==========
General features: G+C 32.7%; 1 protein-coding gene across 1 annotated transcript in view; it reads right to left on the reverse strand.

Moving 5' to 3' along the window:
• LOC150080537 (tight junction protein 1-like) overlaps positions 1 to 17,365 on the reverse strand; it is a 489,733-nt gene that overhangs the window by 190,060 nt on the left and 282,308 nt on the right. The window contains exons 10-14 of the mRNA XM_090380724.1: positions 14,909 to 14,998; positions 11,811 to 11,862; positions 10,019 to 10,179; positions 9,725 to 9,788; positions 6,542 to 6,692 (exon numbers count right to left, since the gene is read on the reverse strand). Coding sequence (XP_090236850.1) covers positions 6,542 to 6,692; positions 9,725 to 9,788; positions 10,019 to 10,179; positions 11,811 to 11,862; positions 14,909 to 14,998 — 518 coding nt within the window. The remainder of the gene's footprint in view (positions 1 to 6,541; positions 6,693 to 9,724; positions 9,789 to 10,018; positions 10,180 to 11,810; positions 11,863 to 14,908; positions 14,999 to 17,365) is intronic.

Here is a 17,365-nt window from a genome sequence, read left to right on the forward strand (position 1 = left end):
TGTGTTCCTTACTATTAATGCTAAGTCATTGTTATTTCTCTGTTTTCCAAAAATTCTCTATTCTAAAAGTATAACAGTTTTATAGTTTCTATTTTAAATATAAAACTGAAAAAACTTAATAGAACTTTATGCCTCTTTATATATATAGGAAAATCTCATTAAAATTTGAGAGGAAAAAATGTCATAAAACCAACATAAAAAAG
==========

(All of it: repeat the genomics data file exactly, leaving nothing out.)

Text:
General features: G+C 32.7%; 1 protein-coding gene across 1 annotated transcript in view; it reads right to left on the reverse strand.

Moving 5' to 3' along the window:
• LOC150080537 (tight junction protein 1-like) overlaps positions 1 to 17,365 on the reverse strand; it is a 489,733-nt gene that overhangs the window by 190,060 nt on the left and 282,308 nt on the right. The window contains exons 10-14 of the mRNA XM_090380724.1: positions 14,909 to 14,998; positions 11,811 to 11,862; positions 10,019 to 10,179; positions 9,725 to 9,788; positions 6,542 to 6,692 (exon numbers count right to left, since the gene is read on the reverse strand). Coding sequence (XP_090236850.1) covers positions 6,542 to 6,692; positions 9,725 to 9,788; positions 10,019 to 10,179; positions 11,811 to 11,862; positions 14,909 to 14,998 — 518 coding nt within the window. The remainder of the gene's footprint in view (positions 1 to 6,541; positions 6,693 to 9,724; positions 9,789 to 10,018; positions 10,180 to 11,810; positions 11,863 to 14,908; positions 14,999 to 17,365) is intronic.

Here is a 17,365-nt window from a genome sequence, read left to right on the forward strand (position 1 = left end):
TGTGTTCCTTACTATTAATGCTAAGTCATTGTTATTTCTCTGTTTTCCAAAAATTCTCTATTCTAAAAGTATAACAGTTTTATAGTTTCTATTTTAAATATAAAACTGAAAAAACTTAATAGAACTTTATGCCTCTTTATATATATAGGAAAATCTCATTAAAATTTGAGAGGAAAAAATGTCATAAAACCAACATAAAAAAG